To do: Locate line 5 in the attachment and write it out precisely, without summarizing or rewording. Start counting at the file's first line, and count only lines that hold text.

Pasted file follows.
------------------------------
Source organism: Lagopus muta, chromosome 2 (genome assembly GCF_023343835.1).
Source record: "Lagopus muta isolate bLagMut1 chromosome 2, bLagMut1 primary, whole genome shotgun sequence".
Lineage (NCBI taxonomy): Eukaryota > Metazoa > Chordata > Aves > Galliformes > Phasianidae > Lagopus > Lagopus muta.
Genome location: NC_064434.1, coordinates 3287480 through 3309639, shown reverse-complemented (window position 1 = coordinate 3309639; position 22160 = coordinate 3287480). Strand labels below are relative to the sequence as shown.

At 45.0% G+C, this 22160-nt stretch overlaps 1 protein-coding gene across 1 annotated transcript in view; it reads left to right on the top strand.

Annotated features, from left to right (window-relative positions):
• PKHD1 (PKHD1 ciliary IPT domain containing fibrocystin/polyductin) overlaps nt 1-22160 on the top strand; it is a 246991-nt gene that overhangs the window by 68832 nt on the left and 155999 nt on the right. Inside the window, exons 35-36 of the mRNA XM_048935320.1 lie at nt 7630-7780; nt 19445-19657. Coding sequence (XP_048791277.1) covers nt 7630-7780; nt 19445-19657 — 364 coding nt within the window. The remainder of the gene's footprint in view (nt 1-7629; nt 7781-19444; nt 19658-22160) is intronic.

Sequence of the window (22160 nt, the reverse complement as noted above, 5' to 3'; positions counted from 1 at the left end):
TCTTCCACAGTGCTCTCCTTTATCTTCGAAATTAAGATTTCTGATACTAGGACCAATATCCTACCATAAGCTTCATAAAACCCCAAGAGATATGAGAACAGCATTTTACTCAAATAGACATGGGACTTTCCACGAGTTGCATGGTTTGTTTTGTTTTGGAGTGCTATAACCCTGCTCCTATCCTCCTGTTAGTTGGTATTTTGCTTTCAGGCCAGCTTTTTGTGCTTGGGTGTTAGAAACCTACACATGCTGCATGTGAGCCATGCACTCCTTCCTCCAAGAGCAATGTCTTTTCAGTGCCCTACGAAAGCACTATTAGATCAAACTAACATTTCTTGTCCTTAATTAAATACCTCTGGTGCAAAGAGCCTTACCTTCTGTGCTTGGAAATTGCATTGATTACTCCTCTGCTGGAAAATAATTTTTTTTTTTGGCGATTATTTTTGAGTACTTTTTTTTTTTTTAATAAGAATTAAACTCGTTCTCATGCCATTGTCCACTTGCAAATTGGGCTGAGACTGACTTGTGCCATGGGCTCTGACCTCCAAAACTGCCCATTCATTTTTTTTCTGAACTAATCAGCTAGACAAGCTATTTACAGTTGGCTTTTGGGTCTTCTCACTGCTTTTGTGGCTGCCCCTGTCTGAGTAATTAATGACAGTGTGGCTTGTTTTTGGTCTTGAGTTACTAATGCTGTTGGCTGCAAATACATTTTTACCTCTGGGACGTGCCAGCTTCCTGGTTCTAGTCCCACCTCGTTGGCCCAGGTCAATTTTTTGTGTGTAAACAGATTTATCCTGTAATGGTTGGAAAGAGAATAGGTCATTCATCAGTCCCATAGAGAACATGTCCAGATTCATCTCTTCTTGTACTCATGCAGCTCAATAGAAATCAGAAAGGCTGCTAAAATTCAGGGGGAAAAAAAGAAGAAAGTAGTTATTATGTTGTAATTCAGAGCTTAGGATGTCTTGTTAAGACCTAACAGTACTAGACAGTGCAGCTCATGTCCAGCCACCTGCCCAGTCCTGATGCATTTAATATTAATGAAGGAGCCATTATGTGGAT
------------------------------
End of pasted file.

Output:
At 45.0% G+C, this 22160-nt stretch overlaps 1 protein-coding gene across 1 annotated transcript in view; it reads left to right on the top strand.